HATTIESBURG — Business and university leaders here have a bold plan and exciting vision for a high-tech park that has put the state of California on notice. The Innovation and Commercialization Park is being developed on 500 acres owned by the University of Southern Mississippi (USM). That’s a place where ideas flowing from university research meet the marketplace. The driving force is the university’s Polymer Science Institute, recognized as one of the top 10 in the country.
“Here you can take an idea and drive it through commercialization to a product you can buy in a store,” said Dr. Angie Dvorak, USM’s vice president of research and economic development. “Great ideas are wonderful but someone has to write a check.”
The Area Development Partnership’s Web site features an excerpt from a Los Angeles Times article that says, “Budget-battered California can’t afford to match Hattiesburg’s offer to help finance manufacturing plants and laboratories for high-tech businesses that move into an ‘innovation and commercialization park’ going up on 500 empty acres.”
The piece cites the university’s increasingly important basic research being conducted at the School of Polymer Science as another drawing card for Hattiesburg. California must match that if it hopes to keep small high-tech companies from moving to Mississippi.
“This project is a top priority for our university,” said USM president Shelby Thames. “Our growth in economic development efforts and research funding has been tremendous. The creation of the park allows us to put that growth to work in the marketplace.”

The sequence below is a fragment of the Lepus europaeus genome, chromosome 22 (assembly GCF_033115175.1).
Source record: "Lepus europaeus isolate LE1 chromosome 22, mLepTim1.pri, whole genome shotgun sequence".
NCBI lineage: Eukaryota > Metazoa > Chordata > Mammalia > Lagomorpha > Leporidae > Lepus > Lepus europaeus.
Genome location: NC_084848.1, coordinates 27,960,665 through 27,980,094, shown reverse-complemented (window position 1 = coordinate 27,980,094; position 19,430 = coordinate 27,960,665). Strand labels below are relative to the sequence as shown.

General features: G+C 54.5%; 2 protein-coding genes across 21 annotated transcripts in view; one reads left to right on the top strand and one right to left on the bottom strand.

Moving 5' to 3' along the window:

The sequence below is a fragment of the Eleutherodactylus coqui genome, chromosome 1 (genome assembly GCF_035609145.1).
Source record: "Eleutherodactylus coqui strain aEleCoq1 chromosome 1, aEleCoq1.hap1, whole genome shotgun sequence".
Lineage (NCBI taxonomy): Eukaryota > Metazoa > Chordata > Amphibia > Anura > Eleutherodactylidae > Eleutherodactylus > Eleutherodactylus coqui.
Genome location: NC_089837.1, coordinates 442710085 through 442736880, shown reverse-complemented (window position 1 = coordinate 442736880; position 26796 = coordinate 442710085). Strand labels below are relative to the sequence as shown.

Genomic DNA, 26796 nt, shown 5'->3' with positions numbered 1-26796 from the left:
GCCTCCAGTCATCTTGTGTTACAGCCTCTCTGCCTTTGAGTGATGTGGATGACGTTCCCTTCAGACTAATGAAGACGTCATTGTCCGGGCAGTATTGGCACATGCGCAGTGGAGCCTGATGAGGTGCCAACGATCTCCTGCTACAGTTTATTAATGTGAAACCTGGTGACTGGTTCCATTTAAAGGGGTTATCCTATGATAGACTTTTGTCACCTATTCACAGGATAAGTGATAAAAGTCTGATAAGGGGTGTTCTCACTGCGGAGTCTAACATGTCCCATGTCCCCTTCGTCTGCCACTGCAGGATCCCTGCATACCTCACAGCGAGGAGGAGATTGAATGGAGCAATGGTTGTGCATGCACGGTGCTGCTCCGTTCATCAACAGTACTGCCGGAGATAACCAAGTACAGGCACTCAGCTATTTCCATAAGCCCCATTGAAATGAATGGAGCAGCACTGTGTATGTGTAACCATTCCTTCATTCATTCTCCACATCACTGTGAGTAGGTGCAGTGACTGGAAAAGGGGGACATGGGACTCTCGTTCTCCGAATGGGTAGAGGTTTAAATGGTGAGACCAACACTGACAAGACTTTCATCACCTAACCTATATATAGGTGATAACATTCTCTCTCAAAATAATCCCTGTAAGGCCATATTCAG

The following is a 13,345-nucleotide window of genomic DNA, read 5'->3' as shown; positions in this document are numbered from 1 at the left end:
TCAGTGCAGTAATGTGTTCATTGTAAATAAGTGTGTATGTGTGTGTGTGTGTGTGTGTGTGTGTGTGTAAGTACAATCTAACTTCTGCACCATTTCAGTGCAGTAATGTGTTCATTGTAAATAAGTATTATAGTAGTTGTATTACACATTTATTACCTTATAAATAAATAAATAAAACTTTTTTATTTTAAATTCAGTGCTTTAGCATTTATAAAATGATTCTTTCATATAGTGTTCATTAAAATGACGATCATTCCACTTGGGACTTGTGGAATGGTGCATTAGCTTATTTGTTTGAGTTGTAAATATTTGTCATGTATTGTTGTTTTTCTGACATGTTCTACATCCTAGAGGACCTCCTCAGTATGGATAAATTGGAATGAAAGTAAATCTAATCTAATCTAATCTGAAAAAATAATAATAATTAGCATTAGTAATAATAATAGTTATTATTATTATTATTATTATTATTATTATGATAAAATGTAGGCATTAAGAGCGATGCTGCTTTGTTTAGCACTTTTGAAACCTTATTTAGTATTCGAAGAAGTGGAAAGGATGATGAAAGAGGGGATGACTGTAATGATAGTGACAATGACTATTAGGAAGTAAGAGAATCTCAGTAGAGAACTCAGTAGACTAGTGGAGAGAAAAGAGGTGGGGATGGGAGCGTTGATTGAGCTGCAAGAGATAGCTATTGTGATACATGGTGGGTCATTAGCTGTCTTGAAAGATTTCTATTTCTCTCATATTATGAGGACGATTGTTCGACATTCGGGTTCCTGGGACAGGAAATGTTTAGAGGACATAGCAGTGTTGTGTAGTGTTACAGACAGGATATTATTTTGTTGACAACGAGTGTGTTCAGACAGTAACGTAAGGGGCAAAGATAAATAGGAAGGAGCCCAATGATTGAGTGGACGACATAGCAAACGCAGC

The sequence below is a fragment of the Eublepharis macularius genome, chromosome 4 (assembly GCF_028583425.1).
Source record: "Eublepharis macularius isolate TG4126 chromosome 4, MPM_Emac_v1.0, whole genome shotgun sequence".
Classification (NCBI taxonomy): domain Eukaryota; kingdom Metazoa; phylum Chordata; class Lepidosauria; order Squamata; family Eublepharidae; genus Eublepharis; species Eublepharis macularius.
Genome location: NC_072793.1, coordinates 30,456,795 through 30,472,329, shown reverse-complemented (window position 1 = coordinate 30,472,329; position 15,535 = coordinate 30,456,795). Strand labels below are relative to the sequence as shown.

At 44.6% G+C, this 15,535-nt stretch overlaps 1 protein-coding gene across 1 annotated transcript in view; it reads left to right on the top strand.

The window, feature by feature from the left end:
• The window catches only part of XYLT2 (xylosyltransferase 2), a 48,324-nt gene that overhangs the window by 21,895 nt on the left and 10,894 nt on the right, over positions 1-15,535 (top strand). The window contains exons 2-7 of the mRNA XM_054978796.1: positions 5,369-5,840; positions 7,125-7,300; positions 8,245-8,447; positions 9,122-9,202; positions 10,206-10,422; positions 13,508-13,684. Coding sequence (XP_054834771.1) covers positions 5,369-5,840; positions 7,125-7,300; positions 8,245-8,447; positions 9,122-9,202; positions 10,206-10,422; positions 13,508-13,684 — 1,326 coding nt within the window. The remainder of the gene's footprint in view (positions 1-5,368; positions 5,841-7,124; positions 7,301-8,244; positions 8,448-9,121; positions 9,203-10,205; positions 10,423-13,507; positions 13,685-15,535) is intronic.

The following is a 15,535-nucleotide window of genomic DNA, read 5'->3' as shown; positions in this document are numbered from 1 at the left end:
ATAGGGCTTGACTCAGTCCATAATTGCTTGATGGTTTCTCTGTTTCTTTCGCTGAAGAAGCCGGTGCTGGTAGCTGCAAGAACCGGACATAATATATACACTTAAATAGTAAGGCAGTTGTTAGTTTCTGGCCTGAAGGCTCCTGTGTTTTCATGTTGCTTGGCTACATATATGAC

Dvorak added, “We’re uniquely qualified to do this and the major thrust will by the polymer industry. We want the park to be diverse with a mix of tenants to create synergy for economic opportunities.”
She sees herself as the principal investigator among the six partners working to develop the park. The planning phase was kicked off in 2002 with a $1 million grant from the federal government. The grant was repeated last year, a master plan was completed in March 2004 and work is beginning on infrastructure improvements.
Located off Classic Drive, near U.S. 49 and Interstate 59, the site includes USM’s former golf course, Lake Sehoy and pine thickets. According to Phil Halstead, executive director of the Area Development Partnership (ADP), 50% of the property will be kept in near pristine condition to create a state-of-the-art research park in the context of environmental preservation.
“We realized one of our best assets is that the site has tremendous natural beauty and we want to take advantage of that,” Dvorak said. “We took the high road with a high ratio of undeveloped to developed acres. Everyone is supportive of that and I think it will help market the park.”
She said the university will construct the first major building in the park and it will be a multi-use facility. Companies that locate there will have access to the university’s 106,000-square-foot polymer science and engineering research center and can share $25 million worth of equipment.